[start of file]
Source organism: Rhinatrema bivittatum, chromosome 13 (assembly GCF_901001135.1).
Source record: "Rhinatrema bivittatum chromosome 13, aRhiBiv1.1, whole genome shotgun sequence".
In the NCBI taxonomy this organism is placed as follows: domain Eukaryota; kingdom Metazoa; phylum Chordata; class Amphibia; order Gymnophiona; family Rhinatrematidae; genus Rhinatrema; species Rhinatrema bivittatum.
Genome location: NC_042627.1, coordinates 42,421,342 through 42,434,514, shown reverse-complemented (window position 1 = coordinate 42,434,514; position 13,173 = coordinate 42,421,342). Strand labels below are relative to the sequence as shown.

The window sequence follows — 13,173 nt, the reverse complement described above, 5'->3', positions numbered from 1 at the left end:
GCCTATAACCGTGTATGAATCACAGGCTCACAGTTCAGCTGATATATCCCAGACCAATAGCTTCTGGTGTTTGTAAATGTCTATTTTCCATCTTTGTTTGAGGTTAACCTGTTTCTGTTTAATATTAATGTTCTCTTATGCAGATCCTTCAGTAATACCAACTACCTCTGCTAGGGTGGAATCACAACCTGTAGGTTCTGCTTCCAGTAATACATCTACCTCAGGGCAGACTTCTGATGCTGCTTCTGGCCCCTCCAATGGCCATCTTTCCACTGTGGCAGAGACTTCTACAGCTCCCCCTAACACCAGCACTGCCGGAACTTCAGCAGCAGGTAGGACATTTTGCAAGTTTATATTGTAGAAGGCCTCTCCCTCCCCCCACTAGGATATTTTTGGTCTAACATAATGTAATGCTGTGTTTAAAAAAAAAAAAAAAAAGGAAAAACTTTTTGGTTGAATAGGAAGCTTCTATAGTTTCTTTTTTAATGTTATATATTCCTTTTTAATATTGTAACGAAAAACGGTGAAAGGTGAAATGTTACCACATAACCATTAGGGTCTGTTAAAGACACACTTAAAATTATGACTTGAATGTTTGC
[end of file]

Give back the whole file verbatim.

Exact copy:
Source organism: Rhinatrema bivittatum, chromosome 13 (assembly GCF_901001135.1).
Source record: "Rhinatrema bivittatum chromosome 13, aRhiBiv1.1, whole genome shotgun sequence".
In the NCBI taxonomy this organism is placed as follows: domain Eukaryota; kingdom Metazoa; phylum Chordata; class Amphibia; order Gymnophiona; family Rhinatrematidae; genus Rhinatrema; species Rhinatrema bivittatum.
Genome location: NC_042627.1, coordinates 42,421,342 through 42,434,514, shown reverse-complemented (window position 1 = coordinate 42,434,514; position 13,173 = coordinate 42,421,342). Strand labels below are relative to the sequence as shown.

The window sequence follows — 13,173 nt, the reverse complement described above, 5'->3', positions numbered from 1 at the left end:
GCCTATAACCGTGTATGAATCACAGGCTCACAGTTCAGCTGATATATCCCAGACCAATAGCTTCTGGTGTTTGTAAATGTCTATTTTCCATCTTTGTTTGAGGTTAACCTGTTTCTGTTTAATATTAATGTTCTCTTATGCAGATCCTTCAGTAATACCAACTACCTCTGCTAGGGTGGAATCACAACCTGTAGGTTCTGCTTCCAGTAATACATCTACCTCAGGGCAGACTTCTGATGCTGCTTCTGGCCCCTCCAATGGCCATCTTTCCACTGTGGCAGAGACTTCTACAGCTCCCCCTAACACCAGCACTGCCGGAACTTCAGCAGCAGGTAGGACATTTTGCAAGTTTATATTGTAGAAGGCCTCTCCCTCCCCCCACTAGGATATTTTTGGTCTAACATAATGTAATGCTGTGTTTAAAAAAAAAAAAAAAAAGGAAAAACTTTTTGGTTGAATAGGAAGCTTCTATAGTTTCTTTTTTAATGTTATATATTCCTTTTTAATATTGTAACGAAAAACGGTGAAAGGTGAAATGTTACCACATAACCATTAGGGTCTGTTAAAGACACACTTAAAATTATGACTTGAATGTTTGC